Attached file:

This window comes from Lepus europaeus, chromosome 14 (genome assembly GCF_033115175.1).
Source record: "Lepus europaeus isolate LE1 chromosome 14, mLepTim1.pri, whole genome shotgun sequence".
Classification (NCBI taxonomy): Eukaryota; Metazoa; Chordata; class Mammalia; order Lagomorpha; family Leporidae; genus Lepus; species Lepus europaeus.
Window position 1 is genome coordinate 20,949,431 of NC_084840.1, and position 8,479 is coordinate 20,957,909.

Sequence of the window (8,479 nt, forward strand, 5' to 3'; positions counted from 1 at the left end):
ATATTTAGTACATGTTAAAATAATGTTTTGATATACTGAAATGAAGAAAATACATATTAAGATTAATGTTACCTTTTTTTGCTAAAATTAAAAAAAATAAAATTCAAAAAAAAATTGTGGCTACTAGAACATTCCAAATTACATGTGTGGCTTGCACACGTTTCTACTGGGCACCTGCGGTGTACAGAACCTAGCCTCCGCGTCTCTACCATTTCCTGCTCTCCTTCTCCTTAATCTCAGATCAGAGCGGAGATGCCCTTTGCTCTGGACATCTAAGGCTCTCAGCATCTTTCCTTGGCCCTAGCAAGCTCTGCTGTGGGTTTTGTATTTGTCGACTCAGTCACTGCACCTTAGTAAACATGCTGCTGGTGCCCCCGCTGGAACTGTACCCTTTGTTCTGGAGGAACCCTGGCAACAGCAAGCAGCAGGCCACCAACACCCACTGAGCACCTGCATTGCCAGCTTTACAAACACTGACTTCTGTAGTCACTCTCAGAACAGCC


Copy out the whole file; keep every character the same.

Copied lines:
This window comes from Lepus europaeus, chromosome 14 (genome assembly GCF_033115175.1).
Source record: "Lepus europaeus isolate LE1 chromosome 14, mLepTim1.pri, whole genome shotgun sequence".
Classification (NCBI taxonomy): Eukaryota; Metazoa; Chordata; class Mammalia; order Lagomorpha; family Leporidae; genus Lepus; species Lepus europaeus.
Window position 1 is genome coordinate 20,949,431 of NC_084840.1, and position 8,479 is coordinate 20,957,909.

Sequence of the window (8,479 nt, forward strand, 5' to 3'; positions counted from 1 at the left end):
ATATTTAGTACATGTTAAAATAATGTTTTGATATACTGAAATGAAGAAAATACATATTAAGATTAATGTTACCTTTTTTTGCTAAAATTAAAAAAAATAAAATTCAAAAAAAAATTGTGGCTACTAGAACATTCCAAATTACATGTGTGGCTTGCACACGTTTCTACTGGGCACCTGCGGTGTACAGAACCTAGCCTCCGCGTCTCTACCATTTCCTGCTCTCCTTCTCCTTAATCTCAGATCAGAGCGGAGATGCCCTTTGCTCTGGACATCTAAGGCTCTCAGCATCTTTCCTTGGCCCTAGCAAGCTCTGCTGTGGGTTTTGTATTTGTCGACTCAGTCACTGCACCTTAGTAAACATGCTGCTGGTGCCCCCGCTGGAACTGTACCCTTTGTTCTGGAGGAACCCTGGCAACAGCAAGCAGCAGGCCACCAACACCCACTGAGCACCTGCATTGCCAGCTTTACAAACACTGACTTCTGTAGTCACTCTCAGAACAGCC